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Miami Herald - Mar. 13, 2002

By Douglas Hanks III

Developers have paid almost $11 million for one of the last expanses of buildable land in southwest Miami-Dade County, a turning point that could test the limits of suburban growth in the county.

Lennar Corp. and Caribe Homes plan to build 514 homes on the 108 acres of farmland just south of the Tamiami Airport, an expanse of malanga fields already flanked by residential developments.

''It's the last piece there,'' said Sergio Pino, chairman of Century Builders Group, part of a group that bought the property two weeks ago and will resell it to Lennar and Caribe.

The project will leave only one or two other possibilities for building a new community of that size in the western suburbs that orbit West Kendall, unless the county agrees to expand its development boundaries.

Miami-Dade developers have been pushing for permission to build beyond Krome Avenue -- the approximate western frontier between rural and suburban zoning -- arguing South Florida's growing population will need the new homes. County planners are urging builders to focus on expanding housing closer to Miami by revitalizing urban areas.

Neighborhood activists say overbuilding in the Kendall area has already left roads clogged and services strained, pressures that will only get worse with a new wave of building.

''What used to be a peak [traffic] hour that started at seven in the morning and ended at nine now begins at 6 a.m. and ends at 11 a.m.,'' said Miles Moss, president of the Kendall Federation of Homeowner Associations. ``The evening peak is even worse.''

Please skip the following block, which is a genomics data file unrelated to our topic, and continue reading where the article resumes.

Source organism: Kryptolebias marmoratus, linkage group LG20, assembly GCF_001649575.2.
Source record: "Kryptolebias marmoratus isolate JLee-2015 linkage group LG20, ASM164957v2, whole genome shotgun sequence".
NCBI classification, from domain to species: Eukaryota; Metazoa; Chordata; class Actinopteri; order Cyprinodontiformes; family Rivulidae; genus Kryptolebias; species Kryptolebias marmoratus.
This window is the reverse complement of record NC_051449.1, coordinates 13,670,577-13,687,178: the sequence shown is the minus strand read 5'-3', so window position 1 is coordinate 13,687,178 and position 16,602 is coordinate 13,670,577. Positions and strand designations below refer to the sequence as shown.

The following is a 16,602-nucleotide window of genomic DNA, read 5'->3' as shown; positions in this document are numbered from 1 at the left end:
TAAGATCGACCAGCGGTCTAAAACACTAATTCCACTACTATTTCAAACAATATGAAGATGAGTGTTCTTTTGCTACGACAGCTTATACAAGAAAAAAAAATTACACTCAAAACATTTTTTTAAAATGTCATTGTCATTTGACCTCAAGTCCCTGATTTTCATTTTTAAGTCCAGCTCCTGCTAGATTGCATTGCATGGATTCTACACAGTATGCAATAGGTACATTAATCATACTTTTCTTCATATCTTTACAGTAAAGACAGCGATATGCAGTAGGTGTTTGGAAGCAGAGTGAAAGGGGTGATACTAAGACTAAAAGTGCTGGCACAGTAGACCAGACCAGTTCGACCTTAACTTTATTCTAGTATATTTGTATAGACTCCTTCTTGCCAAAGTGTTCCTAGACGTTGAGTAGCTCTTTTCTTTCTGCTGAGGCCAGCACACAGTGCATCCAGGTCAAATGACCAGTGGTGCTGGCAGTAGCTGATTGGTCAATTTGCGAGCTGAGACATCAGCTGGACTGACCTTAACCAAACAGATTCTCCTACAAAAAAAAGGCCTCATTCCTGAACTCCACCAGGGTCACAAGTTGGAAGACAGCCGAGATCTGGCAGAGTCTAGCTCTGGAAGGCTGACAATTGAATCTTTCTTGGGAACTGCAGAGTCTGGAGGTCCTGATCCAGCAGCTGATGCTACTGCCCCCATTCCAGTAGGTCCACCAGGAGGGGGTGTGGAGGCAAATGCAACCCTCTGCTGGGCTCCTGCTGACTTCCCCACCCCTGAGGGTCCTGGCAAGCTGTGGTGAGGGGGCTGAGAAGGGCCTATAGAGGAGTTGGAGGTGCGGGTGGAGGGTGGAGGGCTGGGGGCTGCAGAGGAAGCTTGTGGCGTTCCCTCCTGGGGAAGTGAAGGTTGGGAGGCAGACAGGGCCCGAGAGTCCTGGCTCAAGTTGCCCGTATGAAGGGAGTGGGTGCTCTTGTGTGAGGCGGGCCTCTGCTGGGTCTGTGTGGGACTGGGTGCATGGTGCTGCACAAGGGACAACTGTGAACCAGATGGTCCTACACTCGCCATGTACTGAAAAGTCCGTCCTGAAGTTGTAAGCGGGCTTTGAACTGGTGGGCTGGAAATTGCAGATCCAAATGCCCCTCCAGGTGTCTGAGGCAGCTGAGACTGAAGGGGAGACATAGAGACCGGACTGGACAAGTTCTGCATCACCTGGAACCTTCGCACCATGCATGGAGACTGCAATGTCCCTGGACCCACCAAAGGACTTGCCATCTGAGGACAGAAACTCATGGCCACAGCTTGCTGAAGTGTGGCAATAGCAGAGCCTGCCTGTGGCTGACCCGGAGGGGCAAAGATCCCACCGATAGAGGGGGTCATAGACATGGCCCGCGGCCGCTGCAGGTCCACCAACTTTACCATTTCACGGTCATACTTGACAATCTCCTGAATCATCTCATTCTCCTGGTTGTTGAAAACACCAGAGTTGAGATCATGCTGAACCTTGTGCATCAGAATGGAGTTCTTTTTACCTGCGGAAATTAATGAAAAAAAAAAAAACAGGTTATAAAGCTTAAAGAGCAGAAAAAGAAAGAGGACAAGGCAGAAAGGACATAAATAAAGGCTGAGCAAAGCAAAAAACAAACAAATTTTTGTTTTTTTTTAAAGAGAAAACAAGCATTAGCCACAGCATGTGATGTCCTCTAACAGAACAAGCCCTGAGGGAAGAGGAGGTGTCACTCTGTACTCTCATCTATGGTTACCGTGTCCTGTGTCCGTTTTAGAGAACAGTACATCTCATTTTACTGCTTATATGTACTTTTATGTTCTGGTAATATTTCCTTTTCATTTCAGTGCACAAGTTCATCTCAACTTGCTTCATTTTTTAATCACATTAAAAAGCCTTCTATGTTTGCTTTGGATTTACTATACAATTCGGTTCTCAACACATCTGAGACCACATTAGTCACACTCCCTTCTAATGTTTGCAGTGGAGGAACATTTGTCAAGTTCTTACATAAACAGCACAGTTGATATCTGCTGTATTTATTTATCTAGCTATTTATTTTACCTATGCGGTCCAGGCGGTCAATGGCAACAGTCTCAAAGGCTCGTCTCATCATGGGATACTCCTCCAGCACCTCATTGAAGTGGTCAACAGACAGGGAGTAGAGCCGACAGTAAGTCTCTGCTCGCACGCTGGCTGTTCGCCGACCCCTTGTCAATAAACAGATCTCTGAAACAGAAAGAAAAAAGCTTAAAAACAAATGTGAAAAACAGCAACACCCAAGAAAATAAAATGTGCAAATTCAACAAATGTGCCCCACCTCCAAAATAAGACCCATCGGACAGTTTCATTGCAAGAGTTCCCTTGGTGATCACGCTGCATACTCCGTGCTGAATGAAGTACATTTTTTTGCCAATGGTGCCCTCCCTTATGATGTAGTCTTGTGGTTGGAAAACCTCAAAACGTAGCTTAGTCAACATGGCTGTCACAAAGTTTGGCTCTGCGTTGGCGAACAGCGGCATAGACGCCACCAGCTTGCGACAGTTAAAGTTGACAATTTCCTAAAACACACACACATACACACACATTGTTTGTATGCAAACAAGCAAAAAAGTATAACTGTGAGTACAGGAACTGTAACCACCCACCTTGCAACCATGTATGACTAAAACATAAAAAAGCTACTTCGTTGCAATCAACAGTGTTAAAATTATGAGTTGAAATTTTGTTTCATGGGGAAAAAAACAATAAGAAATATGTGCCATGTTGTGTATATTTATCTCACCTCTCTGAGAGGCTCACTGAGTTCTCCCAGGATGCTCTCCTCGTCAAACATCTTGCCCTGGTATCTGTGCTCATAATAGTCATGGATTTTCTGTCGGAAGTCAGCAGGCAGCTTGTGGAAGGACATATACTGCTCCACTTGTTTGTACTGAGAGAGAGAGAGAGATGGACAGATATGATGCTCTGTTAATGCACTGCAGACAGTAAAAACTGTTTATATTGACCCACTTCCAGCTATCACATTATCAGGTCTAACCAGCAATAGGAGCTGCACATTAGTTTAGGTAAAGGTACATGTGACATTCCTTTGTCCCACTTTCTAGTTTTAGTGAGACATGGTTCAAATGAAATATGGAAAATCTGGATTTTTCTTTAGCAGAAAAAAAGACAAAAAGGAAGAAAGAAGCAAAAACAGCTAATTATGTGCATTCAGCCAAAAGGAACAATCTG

But the latest project reflects the allure -- and profitability -- of suburban living. Interest in the 108-acre lot at SW 157th Ave. between 136th and 152nd streets was so high that a consortium of Miami's top residential developers agreed to share the land.

Caribe Homes and Century Homes, two allied builders, bought the property with developers Michael Latterner and Wayne Rosen to forestall a bidding war, according to Caribe Homes President Charlie Martinez. The group will clear the land, install roads and sewer systems and then sell the property to Lennar and Caribe, which will each build a development there.

The property, which was owned by the off-shore Milon Corp. and maintained as a farm for tax purposes, sits about 20 blocks east of Miami-Dade's urban development boundary line, the western edge of zoning for high-density communities. Lawrence Suchman, listing agent for Milon, said Miami-Dade has approved residential zoning for the property, which already faces existing developments .

''It looks like a hole in the doughnut,'' Martinez said. ``This is one piece that was sort of left behind.''